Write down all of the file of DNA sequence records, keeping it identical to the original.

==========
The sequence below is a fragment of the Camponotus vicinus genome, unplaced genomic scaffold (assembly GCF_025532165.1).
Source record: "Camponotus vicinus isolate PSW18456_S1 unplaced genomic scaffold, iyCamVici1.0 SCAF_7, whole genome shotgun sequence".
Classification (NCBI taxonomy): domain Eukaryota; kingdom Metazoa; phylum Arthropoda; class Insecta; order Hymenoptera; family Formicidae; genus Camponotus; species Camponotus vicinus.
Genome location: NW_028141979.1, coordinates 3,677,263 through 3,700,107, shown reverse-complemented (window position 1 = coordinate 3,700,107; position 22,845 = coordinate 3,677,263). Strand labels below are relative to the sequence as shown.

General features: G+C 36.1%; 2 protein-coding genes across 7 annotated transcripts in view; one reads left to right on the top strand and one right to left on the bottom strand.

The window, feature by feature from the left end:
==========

The sequence below is a fragment of the Camponotus vicinus genome, unplaced genomic scaffold (assembly GCF_025532165.1).
Source record: "Camponotus vicinus isolate PSW18456_S1 unplaced genomic scaffold, iyCamVici1.0 SCAF_7, whole genome shotgun sequence".
Classification (NCBI taxonomy): domain Eukaryota; kingdom Metazoa; phylum Arthropoda; class Insecta; order Hymenoptera; family Formicidae; genus Camponotus; species Camponotus vicinus.
Genome location: NW_028141979.1, coordinates 3,677,263 through 3,700,107, shown reverse-complemented (window position 1 = coordinate 3,700,107; position 22,845 = coordinate 3,677,263). Strand labels below are relative to the sequence as shown.

General features: G+C 36.1%; 2 protein-coding genes across 7 annotated transcripts in view; one reads left to right on the top strand and one right to left on the bottom strand.

The window, feature by feature from the left end: